While comparative linguistics also studies the historical relationships of languages, linguistic comparisons are considered pseudoscientific by linguists when they are not based on the established practices of comparative linguistics, or on the more general principles of the scientific method. Mass comparison. In spite of widespread skepticism about his method, some of the relationships established by Greenberg gradually came to be generally accepted (e.g.
Afro-Asiatic and Niger–Congo). Others are widely accepted though disputed by some (e.g. Nilo-Saharan), others are predominantly rejected but have some defenders (e.g. Khoisan and Eurasiatic), while others continue to be widely rejected and have only a handful of defenders (e.g. Amerind). The application of mass comparison led Greenberg not only to propose novel classifications but to break apart previously accepted ones. The evolution of word order and “free word order” languages. In the previous posting, I outlined the recently proposed theory by Gell-Mann and Ruhlen on the origin and evolution of word order.
According to their proposal, the most recent common ancestor of all currently living human languages, Proto-Human, had the SOV order. Jespersen's Cycle. Introduction The linguist Otto Jespersen began his book Negation in English and Other Languages with the words: "The history of negative expressions in various languages makes us witness the following curious fluctuation: the original negative adverb is first weakened, then found insufficient and therefore strengthened, generally through some additional word, and this in turn may be felt as the negative proper and may then in the course of time be subject to the same development as the original word.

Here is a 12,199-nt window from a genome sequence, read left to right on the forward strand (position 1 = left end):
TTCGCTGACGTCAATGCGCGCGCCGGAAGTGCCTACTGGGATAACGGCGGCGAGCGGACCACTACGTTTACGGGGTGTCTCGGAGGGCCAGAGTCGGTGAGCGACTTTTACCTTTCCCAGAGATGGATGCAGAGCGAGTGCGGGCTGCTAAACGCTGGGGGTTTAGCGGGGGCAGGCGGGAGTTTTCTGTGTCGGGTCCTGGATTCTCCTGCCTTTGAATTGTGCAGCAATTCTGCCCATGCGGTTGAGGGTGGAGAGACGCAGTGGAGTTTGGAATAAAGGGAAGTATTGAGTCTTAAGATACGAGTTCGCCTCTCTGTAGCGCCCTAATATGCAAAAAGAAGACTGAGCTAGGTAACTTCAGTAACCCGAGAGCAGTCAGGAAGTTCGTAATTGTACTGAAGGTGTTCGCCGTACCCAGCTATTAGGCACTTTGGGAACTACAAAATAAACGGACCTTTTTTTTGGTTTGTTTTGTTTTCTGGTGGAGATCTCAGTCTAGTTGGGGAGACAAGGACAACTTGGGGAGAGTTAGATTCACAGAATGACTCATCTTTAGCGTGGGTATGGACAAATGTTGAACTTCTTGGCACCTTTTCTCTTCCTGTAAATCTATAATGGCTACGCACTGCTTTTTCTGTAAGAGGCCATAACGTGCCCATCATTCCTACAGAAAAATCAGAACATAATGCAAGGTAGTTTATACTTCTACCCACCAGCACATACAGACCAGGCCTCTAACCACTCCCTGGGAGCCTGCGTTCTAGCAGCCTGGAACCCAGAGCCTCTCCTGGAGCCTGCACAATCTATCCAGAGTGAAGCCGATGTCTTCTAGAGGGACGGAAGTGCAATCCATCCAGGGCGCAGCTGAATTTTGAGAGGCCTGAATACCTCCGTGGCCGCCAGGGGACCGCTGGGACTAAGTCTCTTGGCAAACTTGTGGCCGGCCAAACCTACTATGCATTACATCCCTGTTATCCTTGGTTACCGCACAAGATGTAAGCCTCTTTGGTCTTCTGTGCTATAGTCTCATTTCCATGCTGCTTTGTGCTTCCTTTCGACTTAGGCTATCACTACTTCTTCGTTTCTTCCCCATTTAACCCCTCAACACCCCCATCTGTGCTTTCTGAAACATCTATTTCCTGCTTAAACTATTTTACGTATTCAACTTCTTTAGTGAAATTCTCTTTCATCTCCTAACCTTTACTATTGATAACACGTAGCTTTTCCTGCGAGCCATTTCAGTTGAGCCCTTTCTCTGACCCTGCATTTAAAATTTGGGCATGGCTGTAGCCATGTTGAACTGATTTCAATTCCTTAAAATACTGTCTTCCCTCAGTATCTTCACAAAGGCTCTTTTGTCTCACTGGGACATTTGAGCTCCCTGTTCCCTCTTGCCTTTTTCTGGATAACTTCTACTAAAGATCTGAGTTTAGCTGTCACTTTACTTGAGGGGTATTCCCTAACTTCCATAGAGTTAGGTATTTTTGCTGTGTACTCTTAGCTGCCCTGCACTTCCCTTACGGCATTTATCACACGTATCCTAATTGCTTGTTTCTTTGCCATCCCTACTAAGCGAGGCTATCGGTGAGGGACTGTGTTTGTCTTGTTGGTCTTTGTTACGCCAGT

" The process has since been described for many languages in many different families, and is particularly noticeable in languages which are currently at stage II (both the original and the additional word obligatory) such as French, Welsh, and some dialects of Arabic and Berber. The process There are three stages, labelled I, II and III:
Accessible Introduction to Jesperson's Cycle. It was at the turn of the 20th century that a linguist named Otto Jespersen discovered a cyclical pattern in how languages express negation.